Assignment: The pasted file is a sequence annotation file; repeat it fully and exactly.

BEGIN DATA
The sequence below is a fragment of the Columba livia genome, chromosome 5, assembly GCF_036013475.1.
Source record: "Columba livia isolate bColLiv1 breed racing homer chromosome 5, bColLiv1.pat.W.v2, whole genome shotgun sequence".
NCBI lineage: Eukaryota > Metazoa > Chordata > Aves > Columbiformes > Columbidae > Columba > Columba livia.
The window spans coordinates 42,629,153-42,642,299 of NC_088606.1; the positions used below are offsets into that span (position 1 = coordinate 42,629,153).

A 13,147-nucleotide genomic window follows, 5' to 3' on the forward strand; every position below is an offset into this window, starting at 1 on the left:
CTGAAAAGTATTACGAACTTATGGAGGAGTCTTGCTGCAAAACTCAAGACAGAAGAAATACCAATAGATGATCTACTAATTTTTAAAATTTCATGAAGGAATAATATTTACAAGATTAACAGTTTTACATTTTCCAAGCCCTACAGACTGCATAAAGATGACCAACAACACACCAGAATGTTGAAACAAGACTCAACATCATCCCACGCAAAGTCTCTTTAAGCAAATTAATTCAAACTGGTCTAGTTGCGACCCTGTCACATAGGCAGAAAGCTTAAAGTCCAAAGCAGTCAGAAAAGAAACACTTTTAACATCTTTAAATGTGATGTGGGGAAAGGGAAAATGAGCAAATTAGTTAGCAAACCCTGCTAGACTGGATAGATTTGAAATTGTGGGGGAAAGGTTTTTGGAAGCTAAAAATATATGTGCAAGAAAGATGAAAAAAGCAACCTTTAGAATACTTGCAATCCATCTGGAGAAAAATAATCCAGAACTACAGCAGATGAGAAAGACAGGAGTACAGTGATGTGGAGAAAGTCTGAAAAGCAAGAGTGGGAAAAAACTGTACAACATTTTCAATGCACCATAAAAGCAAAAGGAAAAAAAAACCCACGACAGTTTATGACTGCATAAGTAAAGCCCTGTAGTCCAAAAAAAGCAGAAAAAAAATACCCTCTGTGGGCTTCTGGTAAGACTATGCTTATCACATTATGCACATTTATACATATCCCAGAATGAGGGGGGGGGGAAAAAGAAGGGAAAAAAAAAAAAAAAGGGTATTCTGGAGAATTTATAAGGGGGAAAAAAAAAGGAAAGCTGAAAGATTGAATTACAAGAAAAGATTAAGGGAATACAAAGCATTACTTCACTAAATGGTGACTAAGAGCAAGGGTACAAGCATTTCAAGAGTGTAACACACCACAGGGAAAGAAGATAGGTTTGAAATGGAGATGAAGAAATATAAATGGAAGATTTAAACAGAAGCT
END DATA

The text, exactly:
The sequence below is a fragment of the Columba livia genome, chromosome 5, assembly GCF_036013475.1.
Source record: "Columba livia isolate bColLiv1 breed racing homer chromosome 5, bColLiv1.pat.W.v2, whole genome shotgun sequence".
NCBI lineage: Eukaryota > Metazoa > Chordata > Aves > Columbiformes > Columbidae > Columba > Columba livia.
The window spans coordinates 42,629,153-42,642,299 of NC_088606.1; the positions used below are offsets into that span (position 1 = coordinate 42,629,153).

A 13,147-nucleotide genomic window follows, 5' to 3' on the forward strand; every position below is an offset into this window, starting at 1 on the left:
CTGAAAAGTATTACGAACTTATGGAGGAGTCTTGCTGCAAAACTCAAGACAGAAGAAATACCAATAGATGATCTACTAATTTTTAAAATTTCATGAAGGAATAATATTTACAAGATTAACAGTTTTACATTTTCCAAGCCCTACAGACTGCATAAAGATGACCAACAACACACCAGAATGTTGAAACAAGACTCAACATCATCCCACGCAAAGTCTCTTTAAGCAAATTAATTCAAACTGGTCTAGTTGCGACCCTGTCACATAGGCAGAAAGCTTAAAGTCCAAAGCAGTCAGAAAAGAAACACTTTTAACATCTTTAAATGTGATGTGGGGAAAGGGAAAATGAGCAAATTAGTTAGCAAACCCTGCTAGACTGGATAGATTTGAAATTGTGGGGGAAAGGTTTTTGGAAGCTAAAAATATATGTGCAAGAAAGATGAAAAAAGCAACCTTTAGAATACTTGCAATCCATCTGGAGAAAAATAATCCAGAACTACAGCAGATGAGAAAGACAGGAGTACAGTGATGTGGAGAAAGTCTGAAAAGCAAGAGTGGGAAAAAACTGTACAACATTTTCAATGCACCATAAAAGCAAAAGGAAAAAAAAACCCACGACAGTTTATGACTGCATAAGTAAAGCCCTGTAGTCCAAAAAAAGCAGAAAAAAAATACCCTCTGTGGGCTTCTGGTAAGACTATGCTTATCACATTATGCACATTTATACATATCCCAGAATGAGGGGGGGGGGAAAAAGAAGGGAAAAAAAAAAAAAAAGGGTATTCTGGAGAATTTATAAGGGGGAAAAAAAAAGGAAAGCTGAAAGATTGAATTACAAGAAAAGATTAAGGGAATACAAAGCATTACTTCACTAAATGGTGACTAAGAGCAAGGGTACAAGCATTTCAAGAGTGTAACACACCACAGGGAAAGAAGATAGGTTTGAAATGGAGATGAAGAAATATAAATGGAAGATTTAAACAGAAGCT